How to deal with employees who refuse to take annual leave

2015-06-29 Philip posted:

Employers have the right to require staff to take time off work

The summer holiday season is upon us, bringing with it the usual difficulties for employers of trying to accommodate requests for time off work. But what should employers do when employees decide not to take their annual holiday and risk losing their holiday entitlement?

Under the Working Time Regulations 1998 (WTR) a full-time employee is entitled to a minimum of four week’s holiday in addition to the usual public. Many employers provide for a more generous entitlement. Some also allow employees to carry over any untaken leave into the next holiday year.

The intention of the WTR is to protect the health and safety of employees by ensuring they take a sufficient amount of rest. Case law has established this right to be so important that even when employees are off sick or on maternity/parental/adoption leave, they still continue to accrue their holiday entitlement.

With this in mind, should employers “force” workers to take their annual leave? Take, for example, an employee nearing the end of the holiday year who is unwilling to take annual leave because they have targets to meet that will affect their entitlement to a bonus. In this situation it would arguably be unreasonable to enforce annual leave on the employee - unless their bonus is still guaranteed. Will the employer be at risk of breaching its legal obligations to employees if it does nothing? Quite probably, yes.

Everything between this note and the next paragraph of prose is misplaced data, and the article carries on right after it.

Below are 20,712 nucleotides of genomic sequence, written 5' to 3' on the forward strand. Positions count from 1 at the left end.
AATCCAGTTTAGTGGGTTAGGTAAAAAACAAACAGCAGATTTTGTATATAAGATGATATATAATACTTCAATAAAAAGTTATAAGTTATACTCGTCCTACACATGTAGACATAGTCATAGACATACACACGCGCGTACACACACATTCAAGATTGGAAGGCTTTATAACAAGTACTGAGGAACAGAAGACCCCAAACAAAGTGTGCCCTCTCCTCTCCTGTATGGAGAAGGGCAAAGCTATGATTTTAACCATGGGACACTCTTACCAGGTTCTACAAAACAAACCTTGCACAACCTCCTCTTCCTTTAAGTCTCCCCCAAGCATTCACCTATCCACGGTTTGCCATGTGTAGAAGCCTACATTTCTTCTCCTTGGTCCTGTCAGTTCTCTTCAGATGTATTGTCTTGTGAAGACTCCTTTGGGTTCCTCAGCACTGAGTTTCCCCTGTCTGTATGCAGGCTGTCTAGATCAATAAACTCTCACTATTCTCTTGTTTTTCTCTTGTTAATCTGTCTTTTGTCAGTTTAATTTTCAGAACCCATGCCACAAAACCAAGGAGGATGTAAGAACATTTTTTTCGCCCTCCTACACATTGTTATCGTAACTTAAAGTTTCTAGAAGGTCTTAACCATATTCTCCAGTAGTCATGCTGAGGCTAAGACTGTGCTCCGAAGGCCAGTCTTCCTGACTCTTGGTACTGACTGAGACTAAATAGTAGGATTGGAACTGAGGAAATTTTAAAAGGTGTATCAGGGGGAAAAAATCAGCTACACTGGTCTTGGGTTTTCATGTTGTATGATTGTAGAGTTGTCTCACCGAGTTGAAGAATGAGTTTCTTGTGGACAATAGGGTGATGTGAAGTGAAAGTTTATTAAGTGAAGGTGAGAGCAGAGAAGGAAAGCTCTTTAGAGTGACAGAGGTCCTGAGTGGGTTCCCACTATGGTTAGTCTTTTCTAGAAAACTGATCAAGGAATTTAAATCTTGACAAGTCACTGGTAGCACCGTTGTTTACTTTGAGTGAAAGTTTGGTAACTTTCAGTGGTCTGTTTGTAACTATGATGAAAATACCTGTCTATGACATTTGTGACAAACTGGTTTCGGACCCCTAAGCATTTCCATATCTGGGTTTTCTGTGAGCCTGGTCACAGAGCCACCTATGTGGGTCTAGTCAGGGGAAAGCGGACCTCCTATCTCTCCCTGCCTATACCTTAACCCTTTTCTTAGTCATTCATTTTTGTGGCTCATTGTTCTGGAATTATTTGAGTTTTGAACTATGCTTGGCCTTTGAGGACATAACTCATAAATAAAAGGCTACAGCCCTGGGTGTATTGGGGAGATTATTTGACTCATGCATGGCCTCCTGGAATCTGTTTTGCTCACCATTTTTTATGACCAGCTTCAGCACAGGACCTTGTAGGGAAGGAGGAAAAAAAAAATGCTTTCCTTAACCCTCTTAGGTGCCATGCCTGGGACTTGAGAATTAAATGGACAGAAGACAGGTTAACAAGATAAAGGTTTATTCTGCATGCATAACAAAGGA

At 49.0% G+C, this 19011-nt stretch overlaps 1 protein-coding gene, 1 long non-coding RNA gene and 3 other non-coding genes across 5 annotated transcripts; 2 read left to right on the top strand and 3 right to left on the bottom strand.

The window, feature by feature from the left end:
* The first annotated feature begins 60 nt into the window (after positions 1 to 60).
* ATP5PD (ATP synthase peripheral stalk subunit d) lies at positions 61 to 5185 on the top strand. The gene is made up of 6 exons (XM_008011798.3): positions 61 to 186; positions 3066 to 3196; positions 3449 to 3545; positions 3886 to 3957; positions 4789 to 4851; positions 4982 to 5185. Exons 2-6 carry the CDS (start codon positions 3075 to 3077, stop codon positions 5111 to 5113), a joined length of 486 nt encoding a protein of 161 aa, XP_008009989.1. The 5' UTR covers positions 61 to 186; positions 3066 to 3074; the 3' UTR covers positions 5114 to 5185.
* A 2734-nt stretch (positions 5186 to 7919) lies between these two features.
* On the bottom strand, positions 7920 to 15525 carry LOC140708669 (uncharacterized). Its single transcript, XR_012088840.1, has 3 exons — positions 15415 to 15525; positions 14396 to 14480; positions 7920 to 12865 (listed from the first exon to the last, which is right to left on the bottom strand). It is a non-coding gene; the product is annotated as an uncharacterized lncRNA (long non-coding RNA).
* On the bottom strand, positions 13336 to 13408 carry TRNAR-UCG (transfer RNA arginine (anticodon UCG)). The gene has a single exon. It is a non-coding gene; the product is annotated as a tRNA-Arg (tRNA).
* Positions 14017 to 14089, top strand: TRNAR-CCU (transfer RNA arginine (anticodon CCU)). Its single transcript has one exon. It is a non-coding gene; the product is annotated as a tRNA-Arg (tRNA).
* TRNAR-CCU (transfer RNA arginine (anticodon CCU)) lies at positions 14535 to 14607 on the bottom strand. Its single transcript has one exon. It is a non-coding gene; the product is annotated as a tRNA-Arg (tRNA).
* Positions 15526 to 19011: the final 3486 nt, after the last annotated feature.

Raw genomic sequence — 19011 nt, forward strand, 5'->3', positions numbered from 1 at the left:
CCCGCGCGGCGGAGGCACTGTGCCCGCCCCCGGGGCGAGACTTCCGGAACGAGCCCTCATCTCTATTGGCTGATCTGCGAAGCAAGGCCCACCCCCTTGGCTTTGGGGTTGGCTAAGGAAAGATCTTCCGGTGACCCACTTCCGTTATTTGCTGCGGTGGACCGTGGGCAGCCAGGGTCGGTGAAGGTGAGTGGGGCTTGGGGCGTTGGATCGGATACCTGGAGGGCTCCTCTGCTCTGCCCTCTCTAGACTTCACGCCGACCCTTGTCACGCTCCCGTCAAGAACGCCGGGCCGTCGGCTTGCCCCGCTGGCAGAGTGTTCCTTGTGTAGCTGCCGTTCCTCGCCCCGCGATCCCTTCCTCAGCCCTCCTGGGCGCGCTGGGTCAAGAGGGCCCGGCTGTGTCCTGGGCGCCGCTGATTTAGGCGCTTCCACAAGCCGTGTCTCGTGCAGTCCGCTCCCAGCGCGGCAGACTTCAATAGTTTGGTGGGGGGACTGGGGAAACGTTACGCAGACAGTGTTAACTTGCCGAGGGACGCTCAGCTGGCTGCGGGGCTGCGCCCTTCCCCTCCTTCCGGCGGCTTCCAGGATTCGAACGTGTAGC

An employer can insist on the employee taking leave even if this risks the employee losing entitlement to a bonus or commission payment though an employee might be forgiven for thinking it was unreasonable and disingenuous of the employer if this was their motivation.

Employers would be well advised to state in employment contracts and staff handbooks that they have the right to require employees take annual leave and may instruct staff to take it on particular days - for example, to meet business needs or make sure that staff utilise their holiday entitlement within the current holiday year. Having an express contractual provision of this kind to fall back on makes it much easier to justify to employees why they are being required to take annual leave.

It is also sensible to remind employees well before the main holiday season starts that they need to book their leave. As well as ensuring effective holiday planning this also provides evidence that you have been mindful of employees’ need to take adequate rest and time off from work.

If you have an issue with holiday pay or working time, email us here or telephone us on 01225 632240

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